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Jeep Article with Several Assertions

• CATEGORIES: Features, Magazine


Bill shared this article that includes several claims I hadn’t encountered. So, I figured I’d shared this to see what others thought:

  1. “A little known fact is that most United States wheeled vehicles were designed to stack with only limited modification”?
    Was this an actual design goal or a nice to have? Maybe this assertion is true, but I have only see a few examples of stacked jeeps. I can’t imagine the front clip of the Jeep underneath could handle extended shipping in this manner (which, by extension, suggests to me that it was never really ‘designed’ to do this).
  2. “The size of the jeep was dictated by the railroad cars that would carry it”?
    Again, this design aspect is news to me. My understanding is that the design was a carryover from the Bantam design, which was a carryover from the Bantam vehicle size. The short wheelbase was excellent for a light weight design and maneuvarability. 
  3. “The mass of the jeep was dictated by the ability to stack up to four high”?
    Again, I am unfamiliar with this claim.
  4. “Nearly every part of a jeep is catalog ordered…. The basic army Jeep was the same from start too finish”?
    I guess the term “same” would need to be defined, as the basic WWII jeep went through mini alterations over its life.
  5. “Post WW2 when there was a massive shortfall in available farm equipment, there was a period of around seven years when Jeeps were pressed into service as farm equipment.”?
    ummm … they were designed, tested, and marketed as farm vehicles starting during war time.

Anyway, check out the article for other claims.


13 Comments on “Jeep Article with Several Assertions

  1. Barney Goodwin

    I did a quick read and quickly got wore out from his assumptions and misinformation.
    Interesting in the photo how all the windshield frames are on the top tier.
    Looks like early slat grills.

  2. SE Pennsylvania Steve

    The army handed out free jeeps to the USPS starting in 1945?? I don’t recall seeing any press photos from that era announcing that, and believe me the PR people would have been falling all over themselves making sure that happened. I doubt there’s any truth to that particular assertion by the author of that article, and if I’m wrong I demand to see some sort of proof.

  3. Barry

    At least he did name one source – his grandfather. The sad thing is that of the 223.3K readers (viewers), only a few (mostly people here) will question the claims. The farm jeep “facts” will be repeated to me whenever I have my 3a on display. I have developed a rolling library that I take with me. 90% of the time when I offer an alternative set of “facts” people will at least say “That is interesting.” The other 10% I don’t even bother.

  4. David Eilers Post author


    I was thinking they were slat grills as well, but couldn’t decide why I felt that was the case. I’m sure someone must be able to date that pic. The quality, angle, and subject matter makes me thinking it is a press release photo.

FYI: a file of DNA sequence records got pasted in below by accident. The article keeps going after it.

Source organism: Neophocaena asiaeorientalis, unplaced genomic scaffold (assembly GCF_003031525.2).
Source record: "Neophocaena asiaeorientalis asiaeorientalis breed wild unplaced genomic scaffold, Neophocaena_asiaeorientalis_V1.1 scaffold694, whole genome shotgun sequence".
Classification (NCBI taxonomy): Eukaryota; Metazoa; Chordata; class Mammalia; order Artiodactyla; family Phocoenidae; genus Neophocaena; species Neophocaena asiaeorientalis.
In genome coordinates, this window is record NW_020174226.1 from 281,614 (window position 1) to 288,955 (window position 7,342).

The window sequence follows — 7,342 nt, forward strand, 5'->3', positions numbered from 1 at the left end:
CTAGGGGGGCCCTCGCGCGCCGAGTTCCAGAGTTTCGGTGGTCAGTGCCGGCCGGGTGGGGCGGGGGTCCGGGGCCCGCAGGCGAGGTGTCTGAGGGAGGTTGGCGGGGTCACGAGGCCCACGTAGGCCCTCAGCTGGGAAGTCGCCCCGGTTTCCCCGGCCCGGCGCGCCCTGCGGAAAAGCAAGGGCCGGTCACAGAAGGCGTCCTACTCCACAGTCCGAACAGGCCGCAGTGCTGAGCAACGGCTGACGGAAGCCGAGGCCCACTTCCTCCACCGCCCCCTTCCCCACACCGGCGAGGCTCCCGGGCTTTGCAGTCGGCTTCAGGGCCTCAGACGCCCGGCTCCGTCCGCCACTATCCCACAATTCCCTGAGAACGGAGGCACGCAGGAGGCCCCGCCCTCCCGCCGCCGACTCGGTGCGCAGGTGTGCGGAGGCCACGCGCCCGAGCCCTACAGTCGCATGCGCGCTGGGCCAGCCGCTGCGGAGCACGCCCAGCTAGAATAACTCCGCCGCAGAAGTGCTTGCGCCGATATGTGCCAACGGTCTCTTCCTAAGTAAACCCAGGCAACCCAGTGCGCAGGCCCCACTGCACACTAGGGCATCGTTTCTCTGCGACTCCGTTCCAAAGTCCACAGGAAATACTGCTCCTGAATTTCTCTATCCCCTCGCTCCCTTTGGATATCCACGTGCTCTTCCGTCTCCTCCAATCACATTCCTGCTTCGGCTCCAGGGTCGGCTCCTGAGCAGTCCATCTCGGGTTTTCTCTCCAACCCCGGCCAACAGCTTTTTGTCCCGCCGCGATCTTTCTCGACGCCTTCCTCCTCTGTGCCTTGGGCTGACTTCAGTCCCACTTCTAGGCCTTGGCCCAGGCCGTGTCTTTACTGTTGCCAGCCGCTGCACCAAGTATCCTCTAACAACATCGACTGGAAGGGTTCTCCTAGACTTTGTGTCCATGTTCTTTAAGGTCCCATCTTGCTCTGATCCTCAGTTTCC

– Dave

  5. Gerald Huber

    Dave, Your reference to “with several assertions” is an understatement and very kind. Without some serious validation, the comments about shipping considerations and size dictated by current rail car designs is speculative at best and highly unlikely given the limited design and prototype schedules required to meet Army Quartermasters submission demands. Still an interesting photo!

  6. Barney Goodwin

    Dave, I thought they were slat grills seeing that the grill bar outlines are visible under the protective covering, and makes a clear outline for a slat all the way to the hood line. Also shows why they went to the trouble to cover the front with canvas or something. I also think they are Script Fords as I can barely see a script Ford on the rear panel of the closest, lower GPW. I don’t think those rear wheels of the upper jeep are resting on the front fenders of the lower one. I think there are wood braces between the 2, frame to frame, just as there are horizontally in the photo. Anyway, fun to talk about the jeeps and not ambiguous theories. I agree with Gerald. An interesting photo.

  7. JohnB

    Does a copy of the specifications (or request for proposals…or whatever the Army called them back then) survive?
    If so, they would list these speculative assertions.
    If it doesn’t, then the claims are fiction.
    Should be an easy matter to check given the game of the Jeep.

  8. Barney Goodwin

    JohnB – There is much written on the development of the WW2 Jeep Including specifications and goals. A good start might be Ray Cowdery’s ALL AMERICAN WONDER with attention to Vol I. And there are many other fine works on this. In our context at hand, there are a couple things that stood out to me in the development. Weight seemed to be the greatest concern for the Army as they would have to be placed on ships for transport to the theater of war. If I recall, only Bantam made weight. Concerning size (length, etc), the concerns were the mobility of the vehicle such as not being so long as to belly, etc. No where have I found size specs or desires that it load a certain way on rail cars. During the development of the jeep, specifications were fluid, changing several times as a result of testing and production realities.

  9. Brian in Fenton

    There is cribbing at the rear in the pic, and a horizontal 4×4 timber in the open door. Was the upper jeep ‘nested’ but supported by cribbing at both front and rear?

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